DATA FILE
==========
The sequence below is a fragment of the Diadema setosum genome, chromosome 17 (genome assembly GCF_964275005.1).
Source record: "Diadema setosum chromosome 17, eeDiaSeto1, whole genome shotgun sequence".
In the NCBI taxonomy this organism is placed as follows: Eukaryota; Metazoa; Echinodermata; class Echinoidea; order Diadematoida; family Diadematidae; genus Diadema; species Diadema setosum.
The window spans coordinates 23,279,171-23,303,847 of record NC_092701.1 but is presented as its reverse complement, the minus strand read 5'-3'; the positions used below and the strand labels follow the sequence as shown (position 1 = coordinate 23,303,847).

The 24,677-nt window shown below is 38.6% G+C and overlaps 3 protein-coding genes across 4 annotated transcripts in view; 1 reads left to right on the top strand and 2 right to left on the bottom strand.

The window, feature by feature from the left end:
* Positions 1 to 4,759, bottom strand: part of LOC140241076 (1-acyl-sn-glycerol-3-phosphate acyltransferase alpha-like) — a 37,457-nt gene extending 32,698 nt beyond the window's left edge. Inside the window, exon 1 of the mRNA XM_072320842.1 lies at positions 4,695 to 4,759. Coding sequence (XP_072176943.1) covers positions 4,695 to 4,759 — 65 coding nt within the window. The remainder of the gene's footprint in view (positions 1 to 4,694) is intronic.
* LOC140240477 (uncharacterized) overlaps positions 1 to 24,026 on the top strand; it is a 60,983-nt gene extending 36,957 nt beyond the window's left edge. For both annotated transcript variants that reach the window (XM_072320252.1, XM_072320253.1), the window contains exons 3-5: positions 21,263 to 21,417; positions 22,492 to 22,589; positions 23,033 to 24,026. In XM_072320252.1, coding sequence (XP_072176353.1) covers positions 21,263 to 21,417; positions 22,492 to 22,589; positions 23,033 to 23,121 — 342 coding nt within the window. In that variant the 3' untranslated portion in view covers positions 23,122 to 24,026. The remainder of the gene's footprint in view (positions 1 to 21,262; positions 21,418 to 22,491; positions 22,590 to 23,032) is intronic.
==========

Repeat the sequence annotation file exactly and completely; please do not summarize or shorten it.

The sequence below is a fragment of the Diadema setosum genome, chromosome 17 (genome assembly GCF_964275005.1).
Source record: "Diadema setosum chromosome 17, eeDiaSeto1, whole genome shotgun sequence".
In the NCBI taxonomy this organism is placed as follows: Eukaryota; Metazoa; Echinodermata; class Echinoidea; order Diadematoida; family Diadematidae; genus Diadema; species Diadema setosum.
The window spans coordinates 23,279,171-23,303,847 of record NC_092701.1 but is presented as its reverse complement, the minus strand read 5'-3'; the positions used below and the strand labels follow the sequence as shown (position 1 = coordinate 23,303,847).

The 24,677-nt window shown below is 38.6% G+C and overlaps 3 protein-coding genes across 4 annotated transcripts in view; 1 reads left to right on the top strand and 2 right to left on the bottom strand.

The window, feature by feature from the left end:
* Positions 1 to 4,759, bottom strand: part of LOC140241076 (1-acyl-sn-glycerol-3-phosphate acyltransferase alpha-like) — a 37,457-nt gene extending 32,698 nt beyond the window's left edge. Inside the window, exon 1 of the mRNA XM_072320842.1 lies at positions 4,695 to 4,759. Coding sequence (XP_072176943.1) covers positions 4,695 to 4,759 — 65 coding nt within the window. The remainder of the gene's footprint in view (positions 1 to 4,694) is intronic.
* LOC140240477 (uncharacterized) overlaps positions 1 to 24,026 on the top strand; it is a 60,983-nt gene extending 36,957 nt beyond the window's left edge. For both annotated transcript variants that reach the window (XM_072320252.1, XM_072320253.1), the window contains exons 3-5: positions 21,263 to 21,417; positions 22,492 to 22,589; positions 23,033 to 24,026. In XM_072320252.1, coding sequence (XP_072176353.1) covers positions 21,263 to 21,417; positions 22,492 to 22,589; positions 23,033 to 23,121 — 342 coding nt within the window. In that variant the 3' untranslated portion in view covers positions 23,122 to 24,026. The remainder of the gene's footprint in view (positions 1 to 21,262; positions 21,418 to 22,491; positions 22,590 to 23,032) is intronic.